If you’re building your own Linux based router to connect to BT Infinity you’ll probably want IPv6 working too. Address assignment works differently in IPv6 to IPv4 – we aren’t going to be given a single address we are going to be given a 56 bit prefix. From a 128 bit address that leave us a lot of bits available to use to address hosts on many sub-networks in our network. We are going to assign 64 bit prefixes to our interfaces (we can create 256 prefixes at 64 bits each) each with vastly more addresses than the entire IPv4 address space. To get our prefix from BT and delegate prefixes to our own networks we need an IPv6 DHCP client. This is where lots of other guides, forum posts, and the like, are a bit out of date (or don’t apply to BT Infinity) using wide-dhcpv6, dibbler, radvd, sysctl settings and custom scripts. Having played with various options I’ve found what works for BT Infinity in 2017, resulting in a really clean and simple method that boils down to a very simple configuration.
First the basic internet connection
I’m using a white OpenReach modem, as originally supplied for BT Infinity, connected to eth0. If you don’t have one of these excellent VDSL modems you can pick them up cheaply on eBay.
Install pppoe with “apt-get install pppoe”
iface eth0 inet manual mtu 1508 auto vdsl iface vdsl inet ppp provider bt pre-up /sbin/ifconfig eth0 up mtu 1508 post-down /sbin/ifconfig eth0 down
# Secrets for authentication using CHAP # client server secret IP addresses "email@example.com" * "password"
#BT Broadband # Use the pppoe kernel module. plugin rp-pppoe.so eth0 # Name this connection as ppp0. unit 0 user firstname.lastname@example.org # No default IP; allocated dynamically by ISP. noipdefault # Try to get name servers from ISP. usepeerdns # Use this connection as the default route. defaultroute # Replace the default route if already present replacedefaultroute # There is an 8 byte overhead for PPPoE; however, # we are using baby jumbo frames of 1508 on eth0 # to account for the extra 8 byte overhead. mtu 1500 mru 1500 # Exclude password string when logging packet contents. hide-password noauth # Try to reopen the connection if it is terminated. persist ipv6 ,
Run “ifup vdsl” to connect.
Then run “ifconfig” and check a new interface named ppp0 has appeared and got an IP v4 address (there will also be a link local IPv6 address (starting fe80:), but no public IPv6 address yet). You should now be able to “ping www.google.com”.
Points to note:
- The space and comma on that last line of
/etc/ppp/peers/bt– they are needed!
- We are able to pass full sized Ethernet frames (1500) through to the internet, despite the 8 byte added header of pppoe. This is because we increased the mtu of eth0 (over which this pppoe connection runs) to 1508 (instead of the default 1500) in
- Although we defined an interface called vdsl, this name is only used if you call ifup / ifdown to start or stop the connection. In ifconfig and firewall rules our internet interface will be named ppp0.
- Credit to https://alasdairsmith.uk/bt-infinity-with-my-linux-router for the basic Infinity Configuration, all I’ve added to this config is IPv6 support.
Install dhcpcd5 with “apt-get install dhcpcd5”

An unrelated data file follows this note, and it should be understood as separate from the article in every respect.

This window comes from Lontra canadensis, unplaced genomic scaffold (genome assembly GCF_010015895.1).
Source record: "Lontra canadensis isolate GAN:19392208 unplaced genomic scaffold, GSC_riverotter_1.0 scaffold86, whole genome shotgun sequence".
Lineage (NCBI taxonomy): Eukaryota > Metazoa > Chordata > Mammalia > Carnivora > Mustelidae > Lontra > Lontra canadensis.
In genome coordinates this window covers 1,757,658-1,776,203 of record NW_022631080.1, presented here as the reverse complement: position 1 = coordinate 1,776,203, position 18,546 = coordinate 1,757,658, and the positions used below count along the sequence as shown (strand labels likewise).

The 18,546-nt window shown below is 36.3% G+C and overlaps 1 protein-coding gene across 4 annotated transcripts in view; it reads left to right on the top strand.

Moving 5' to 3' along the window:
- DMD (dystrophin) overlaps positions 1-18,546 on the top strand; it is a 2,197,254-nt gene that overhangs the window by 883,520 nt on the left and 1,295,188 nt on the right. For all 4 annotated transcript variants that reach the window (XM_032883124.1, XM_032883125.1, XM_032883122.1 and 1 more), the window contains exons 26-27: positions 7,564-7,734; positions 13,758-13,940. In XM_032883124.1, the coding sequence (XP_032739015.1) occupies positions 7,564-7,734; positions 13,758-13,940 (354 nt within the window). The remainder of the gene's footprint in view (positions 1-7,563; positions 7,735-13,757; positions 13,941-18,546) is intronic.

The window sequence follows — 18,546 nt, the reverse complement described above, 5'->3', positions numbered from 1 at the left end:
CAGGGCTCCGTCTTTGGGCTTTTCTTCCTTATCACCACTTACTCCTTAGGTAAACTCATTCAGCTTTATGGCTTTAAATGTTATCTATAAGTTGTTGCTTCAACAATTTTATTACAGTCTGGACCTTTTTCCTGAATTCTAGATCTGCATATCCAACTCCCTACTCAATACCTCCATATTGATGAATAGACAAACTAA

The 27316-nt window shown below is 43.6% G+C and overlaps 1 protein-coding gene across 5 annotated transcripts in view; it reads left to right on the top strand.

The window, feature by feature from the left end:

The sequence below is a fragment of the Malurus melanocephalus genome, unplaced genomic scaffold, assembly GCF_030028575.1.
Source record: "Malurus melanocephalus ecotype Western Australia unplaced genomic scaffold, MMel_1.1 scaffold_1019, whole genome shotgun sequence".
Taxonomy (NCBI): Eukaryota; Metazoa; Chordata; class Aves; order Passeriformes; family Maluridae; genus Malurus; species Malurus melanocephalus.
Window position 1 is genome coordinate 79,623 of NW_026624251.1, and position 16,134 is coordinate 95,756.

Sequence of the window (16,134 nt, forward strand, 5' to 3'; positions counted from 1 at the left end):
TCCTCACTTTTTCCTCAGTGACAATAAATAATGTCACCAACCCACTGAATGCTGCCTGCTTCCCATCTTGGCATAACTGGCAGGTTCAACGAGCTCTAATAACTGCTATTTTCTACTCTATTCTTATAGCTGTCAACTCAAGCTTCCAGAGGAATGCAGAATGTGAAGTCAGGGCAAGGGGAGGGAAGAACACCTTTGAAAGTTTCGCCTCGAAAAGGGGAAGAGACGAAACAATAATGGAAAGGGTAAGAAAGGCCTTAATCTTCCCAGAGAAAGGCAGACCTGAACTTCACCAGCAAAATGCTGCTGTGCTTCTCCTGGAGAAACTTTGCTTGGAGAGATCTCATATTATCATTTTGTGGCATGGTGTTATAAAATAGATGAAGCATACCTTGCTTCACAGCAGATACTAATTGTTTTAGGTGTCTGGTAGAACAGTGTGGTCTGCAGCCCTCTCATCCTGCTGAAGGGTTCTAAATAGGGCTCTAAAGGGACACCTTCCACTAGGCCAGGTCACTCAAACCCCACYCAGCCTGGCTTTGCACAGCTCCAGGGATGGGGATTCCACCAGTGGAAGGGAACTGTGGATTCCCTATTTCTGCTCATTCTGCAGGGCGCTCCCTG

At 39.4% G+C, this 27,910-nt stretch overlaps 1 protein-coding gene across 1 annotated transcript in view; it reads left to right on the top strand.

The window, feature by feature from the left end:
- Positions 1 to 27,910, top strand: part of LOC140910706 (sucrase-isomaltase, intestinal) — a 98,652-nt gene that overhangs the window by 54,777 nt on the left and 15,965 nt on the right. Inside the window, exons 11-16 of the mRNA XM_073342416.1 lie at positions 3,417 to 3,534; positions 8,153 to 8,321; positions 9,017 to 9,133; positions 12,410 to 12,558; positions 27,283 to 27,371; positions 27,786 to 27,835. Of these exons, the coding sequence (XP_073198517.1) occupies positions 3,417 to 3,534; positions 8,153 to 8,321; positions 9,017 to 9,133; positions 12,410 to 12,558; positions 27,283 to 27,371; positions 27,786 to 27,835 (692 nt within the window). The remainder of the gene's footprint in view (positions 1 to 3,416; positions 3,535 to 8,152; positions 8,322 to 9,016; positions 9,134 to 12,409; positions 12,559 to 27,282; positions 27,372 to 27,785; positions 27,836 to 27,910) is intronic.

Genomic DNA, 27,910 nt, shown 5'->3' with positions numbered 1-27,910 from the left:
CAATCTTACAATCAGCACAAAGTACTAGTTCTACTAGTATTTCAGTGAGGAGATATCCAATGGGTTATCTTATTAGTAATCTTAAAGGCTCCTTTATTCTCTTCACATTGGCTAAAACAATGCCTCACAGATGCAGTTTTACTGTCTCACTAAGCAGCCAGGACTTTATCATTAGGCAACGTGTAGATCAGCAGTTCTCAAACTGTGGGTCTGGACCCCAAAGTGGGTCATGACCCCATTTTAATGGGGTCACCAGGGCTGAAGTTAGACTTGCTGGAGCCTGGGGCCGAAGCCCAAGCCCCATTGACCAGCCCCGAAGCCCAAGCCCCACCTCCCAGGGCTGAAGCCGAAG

duid option rapid_commit option domain_name_servers, domain_name, domain_search, host_name option classless_static_routes require dhcp_server_identifier nohook lookup-hostname ipv6only noipv6rs allowinterfaces ppp0 eth1 eth1.9 interface ppp0 ipv6rs ipv6only ia_pd 1 ppp0/0 eth1/1 eth1.9/9
Now restart dhcpcd with “systemclt restart dhcpcd” (you only need to do this now because the config has been changed, you don’t need to start it manually normally):
Now run “ifconfig” and look at the output, you should see ppp0, eth1 & eth1.9 all have real world IPv6 addresses (output trimmed for brevity and censored):
eth0 Link encap:Ethernet HWaddr xx:xx:xx:xx:xx:xx inet6 addr: fe80::20e:c4ff:fece:db8b/64 Scope:Link eth1 Link encap:Ethernet HWaddr xx:xx:xx:xx:xx:xx inet addr:192.168.1.1 Bcast:192.168.1.255 Mask:255.255.255.0 inet6 addr: 2a00:xxxx:xxxx:xx01:20e:c4ff:fece:db8c/64 Scope:Global inet6 addr: fe80::20e:c4ff:fece:db8c/64 Scope:Link eth1.9 Link encap:Ethernet HWaddr xx:xx:xx:xx:xx:xx inet addr:192.168.9.1 Bcast:192.168.9.255 Mask:255.255.255.0 inet6 addr: 2a00:xxxx:xxxx:xx09:20e:c4ff:fece:db8c/64 Scope:Global inet6 addr: fe80::20e:c4ff:fece:db8c/64 Scope:Link lo Link encap:Local Loopback inet addr:127.0.0.1 Mask:255.0.0.0 inet6 addr: ::1/128 Scope:Host ppp0 Link encap:Point-to-Point Protocol inet addr:86.xxx.xxx.xxx P-t-P:172.xxx.xxx.xxx Mask:255.255.255.255 inet6 addr: 2a00:xxxx:xxxx:xx00:3583:3ff4:c30c:e6f3/64 Scope:Global inet6 addr: fe80::3583:3ff4:c30c:e6f3/10 Scope:Link
You should now be able to “ping6 www.google.com”
Points to note:
- This is obviously just an example adjust your network interfaces to suit. If you use different interfaces in the “ia_pd” line remember to update “allowinterfaces” too!
- In the line “ia_pd 1 ppp0/0 eth1/1 eth1.9/9” you specify the interfaces you want to assign prefixes to. The number after the / is the prefix number – note it corresponds to the next 8 bytes of the network address after the 56 byte prefix supplied by BT (mostly censored out in the above). I like to make them match the third octet of my class C IPv4 networks, but they don’t have to.
- Don’t change the 1 in “ia_pd 1 …”